You Can Now Own Air Force Vet Bob Ross' First Original Work from 'The Joy of Painting'

Bob Ross sported the original vetbeard. (Bob Ross, Inc.)

Between 1983 and 1994, almost everyone knew that the one place to go for free, top-tier painting lessons was PBS' "The Joy of Painting." Hosted by beloved Air Force veteran Bob Ross, the show was more than just tips and tricks: Ross completed an entire landscape painting during each half-hour show.

That means after 403 episodes, there are at least 403 Bob Ross originals out there (more on that in a second). But some lucky art lover, pop-culture fan or ironic hipster is about to pick up the very first painting from the show -- just as long as they have the $9.85 million to pay for it.

"A Walk in the Woods," painted on air by Bob Ross in 1983. (Modern Artifact)

The very first painting completed on-air in 1983 was called "A Walk in the Woods," and was put on auction that year as a fundraising effort for the PBS station in Falls Church, Virginia. A volunteer at the station purchased the first Bob Ross original and kept it until 2023, when it was acquired by Modern Artifact, a gallery based in Minneapolis.

Ross spent 20 years in the Air Force, but fell in love with painting early on while stationed at Eielson Air Force Base, Alaska. The painting instructors at the USO classes would never teach him exactly how to paint things, so he turned to the one place so many of his fans would turn: TV. He learned a wet-on-wet technique from "The Magic of Oil Painting" on PBS that allowed him to create beautifully vivid paintings in 30 minutes.

Ross painted as a side gig to supplement his Air Force pay, focused on the landscapes of Alaska, a preference that would continue through the rest of his life. Eventually he started making more money from his paintings than his career, so he retired as a master sergeant in 1981 and moved to Florida, where he connected with Bill Alexander, host of "The Magic of Oil Painting."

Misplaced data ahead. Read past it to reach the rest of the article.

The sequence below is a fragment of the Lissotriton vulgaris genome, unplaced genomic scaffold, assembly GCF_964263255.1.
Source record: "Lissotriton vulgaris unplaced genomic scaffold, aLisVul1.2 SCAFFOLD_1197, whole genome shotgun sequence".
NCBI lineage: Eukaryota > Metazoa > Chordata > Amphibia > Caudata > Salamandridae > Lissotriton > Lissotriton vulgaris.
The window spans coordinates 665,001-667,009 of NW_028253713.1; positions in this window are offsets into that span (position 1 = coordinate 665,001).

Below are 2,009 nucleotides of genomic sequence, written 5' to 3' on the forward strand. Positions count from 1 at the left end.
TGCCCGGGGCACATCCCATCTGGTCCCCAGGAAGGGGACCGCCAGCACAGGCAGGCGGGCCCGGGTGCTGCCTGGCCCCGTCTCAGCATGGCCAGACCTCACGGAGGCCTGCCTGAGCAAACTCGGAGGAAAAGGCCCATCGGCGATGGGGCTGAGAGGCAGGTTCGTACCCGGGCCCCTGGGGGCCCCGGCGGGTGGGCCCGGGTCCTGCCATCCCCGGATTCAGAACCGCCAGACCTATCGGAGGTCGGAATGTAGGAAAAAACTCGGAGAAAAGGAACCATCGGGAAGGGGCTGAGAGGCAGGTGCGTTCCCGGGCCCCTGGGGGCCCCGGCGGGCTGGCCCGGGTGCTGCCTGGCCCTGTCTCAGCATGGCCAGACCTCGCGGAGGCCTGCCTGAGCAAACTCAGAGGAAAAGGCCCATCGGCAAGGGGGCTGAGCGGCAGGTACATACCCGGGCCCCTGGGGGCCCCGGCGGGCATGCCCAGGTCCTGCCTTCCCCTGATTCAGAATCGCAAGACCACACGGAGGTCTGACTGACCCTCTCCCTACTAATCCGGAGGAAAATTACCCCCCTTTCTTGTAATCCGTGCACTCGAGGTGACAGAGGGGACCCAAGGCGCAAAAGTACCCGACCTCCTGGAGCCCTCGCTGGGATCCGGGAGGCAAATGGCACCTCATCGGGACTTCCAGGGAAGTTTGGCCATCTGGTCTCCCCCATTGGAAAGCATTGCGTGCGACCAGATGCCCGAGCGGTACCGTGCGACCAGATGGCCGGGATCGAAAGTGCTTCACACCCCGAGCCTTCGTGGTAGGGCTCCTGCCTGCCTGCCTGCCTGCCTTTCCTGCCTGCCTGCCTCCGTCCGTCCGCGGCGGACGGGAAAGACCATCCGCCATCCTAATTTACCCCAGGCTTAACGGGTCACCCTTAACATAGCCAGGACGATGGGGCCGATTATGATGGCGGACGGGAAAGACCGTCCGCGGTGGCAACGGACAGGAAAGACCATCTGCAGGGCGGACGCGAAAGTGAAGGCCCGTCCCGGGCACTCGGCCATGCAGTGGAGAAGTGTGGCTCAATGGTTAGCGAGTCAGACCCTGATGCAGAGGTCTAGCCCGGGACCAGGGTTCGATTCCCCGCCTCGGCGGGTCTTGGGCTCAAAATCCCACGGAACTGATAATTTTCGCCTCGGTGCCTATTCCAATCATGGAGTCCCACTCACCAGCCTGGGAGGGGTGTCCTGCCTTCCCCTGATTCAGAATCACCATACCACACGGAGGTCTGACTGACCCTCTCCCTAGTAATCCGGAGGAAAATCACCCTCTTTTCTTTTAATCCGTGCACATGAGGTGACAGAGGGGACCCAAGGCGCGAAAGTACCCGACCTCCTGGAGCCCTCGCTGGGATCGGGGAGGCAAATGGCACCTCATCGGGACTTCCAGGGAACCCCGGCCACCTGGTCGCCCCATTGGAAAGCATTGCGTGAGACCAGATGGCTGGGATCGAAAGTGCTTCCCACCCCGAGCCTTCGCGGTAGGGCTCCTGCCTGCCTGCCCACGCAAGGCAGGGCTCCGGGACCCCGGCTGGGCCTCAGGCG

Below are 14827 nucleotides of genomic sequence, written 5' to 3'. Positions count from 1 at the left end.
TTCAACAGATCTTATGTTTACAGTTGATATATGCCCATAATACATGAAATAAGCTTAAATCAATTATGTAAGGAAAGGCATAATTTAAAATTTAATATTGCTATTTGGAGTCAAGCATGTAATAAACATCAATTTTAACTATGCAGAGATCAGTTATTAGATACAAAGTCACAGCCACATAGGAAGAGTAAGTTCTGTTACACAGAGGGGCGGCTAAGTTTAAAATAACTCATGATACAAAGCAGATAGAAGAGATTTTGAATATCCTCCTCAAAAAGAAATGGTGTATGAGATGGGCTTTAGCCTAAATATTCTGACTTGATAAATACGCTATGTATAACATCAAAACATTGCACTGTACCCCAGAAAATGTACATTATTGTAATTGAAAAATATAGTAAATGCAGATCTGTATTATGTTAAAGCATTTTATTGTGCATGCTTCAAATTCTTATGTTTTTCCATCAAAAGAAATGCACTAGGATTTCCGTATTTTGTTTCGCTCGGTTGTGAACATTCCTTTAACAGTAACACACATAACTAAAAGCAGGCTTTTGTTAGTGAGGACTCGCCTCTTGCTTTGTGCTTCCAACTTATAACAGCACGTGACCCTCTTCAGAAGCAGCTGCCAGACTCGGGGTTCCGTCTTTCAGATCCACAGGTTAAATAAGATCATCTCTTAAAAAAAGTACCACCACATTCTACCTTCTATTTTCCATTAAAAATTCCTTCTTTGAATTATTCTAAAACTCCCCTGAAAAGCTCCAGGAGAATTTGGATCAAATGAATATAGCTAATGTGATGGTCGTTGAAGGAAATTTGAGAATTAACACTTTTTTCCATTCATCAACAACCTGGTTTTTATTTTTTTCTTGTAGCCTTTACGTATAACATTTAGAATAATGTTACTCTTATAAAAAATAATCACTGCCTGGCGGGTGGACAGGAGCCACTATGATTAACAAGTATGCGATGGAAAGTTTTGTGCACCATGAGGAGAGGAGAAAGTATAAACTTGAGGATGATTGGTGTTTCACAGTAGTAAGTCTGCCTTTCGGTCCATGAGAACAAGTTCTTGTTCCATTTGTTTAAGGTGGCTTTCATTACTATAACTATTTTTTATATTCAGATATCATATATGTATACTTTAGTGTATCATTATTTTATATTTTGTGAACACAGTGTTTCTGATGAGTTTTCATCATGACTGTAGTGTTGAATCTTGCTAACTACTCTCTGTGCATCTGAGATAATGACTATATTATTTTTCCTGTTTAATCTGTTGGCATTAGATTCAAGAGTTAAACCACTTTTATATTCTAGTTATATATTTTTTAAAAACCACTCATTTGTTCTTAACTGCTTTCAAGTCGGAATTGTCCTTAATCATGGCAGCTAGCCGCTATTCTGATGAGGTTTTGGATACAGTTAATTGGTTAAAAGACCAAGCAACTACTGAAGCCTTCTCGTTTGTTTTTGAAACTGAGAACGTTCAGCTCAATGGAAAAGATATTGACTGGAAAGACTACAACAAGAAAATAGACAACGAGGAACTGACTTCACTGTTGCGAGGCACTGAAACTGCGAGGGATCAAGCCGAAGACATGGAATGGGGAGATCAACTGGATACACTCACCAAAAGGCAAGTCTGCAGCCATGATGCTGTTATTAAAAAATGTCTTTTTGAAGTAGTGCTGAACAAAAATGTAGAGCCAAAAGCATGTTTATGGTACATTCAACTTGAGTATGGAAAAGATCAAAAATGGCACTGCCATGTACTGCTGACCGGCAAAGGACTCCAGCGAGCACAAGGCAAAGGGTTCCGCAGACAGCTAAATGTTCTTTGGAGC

MSgt. Bob Ross, first sergeant of the USAF Clinic, puts the finishing touch on one of three Alaskan nature scenes he painted during a recent art demonstration for the employees and retired residents of the Fairbanks, Alaska Pioneers Home. Following the demonstration, Sergeant Ross donated the paintings to the retirement home. Watching Sergeant Ross are (foreground) Liberty Pease, and employee Lola Hodges. (U.S. Air Force/Senior Airman Dan Saylor)

Ross started his career as a salesman and art teacher with Alexander's company, but would soon outshine his painting mentor. He filmed an art class as a pilot for PBS, started his own company, and by 1983, "The Joy of Painting" had supplanted "The Magic of Oil Painting" on PBS.

Ross actually painted three paintings per episode, meaning there are more than 1,200 pieces of his work in existence. He created the first before a taping to use as a guide for his second painting, which was made on-air. He then created a third, more detailed version to include in his books, which were basically his show in book form.

Those are just the ones he made on the show. Ross claimed he made more than 30,000 in his lifetime. When he died in 1995 at the age of 52, of complications from lymphoma brought on by a lifetime of smoking, demand for his paintings were at a fever pitch. Despite his prolific work, they were impossible to buy.

Ross' paintings were mostly kept by Bob Ross Inc. at a warehouse in Herndon, Virginia. Some were donated to the Smithsonian and others were donated to PBS stations around the country. It was a donation to one of those stations that is making a Bob Ross original available to the public.

Bob Ross Inc. has verified that the painting was done by Ross himself, making it a rare piece available to any buyer. His other paintings are just not for sale at any price. So if you're looking to own both a work of art and a piece of history and happen to have $9.85 million lying around, check out the Modern Artifact gallery.

-- Blake Stilwell can be reached at He can also be found on Facebook, Twitter, or on LinkedIn.

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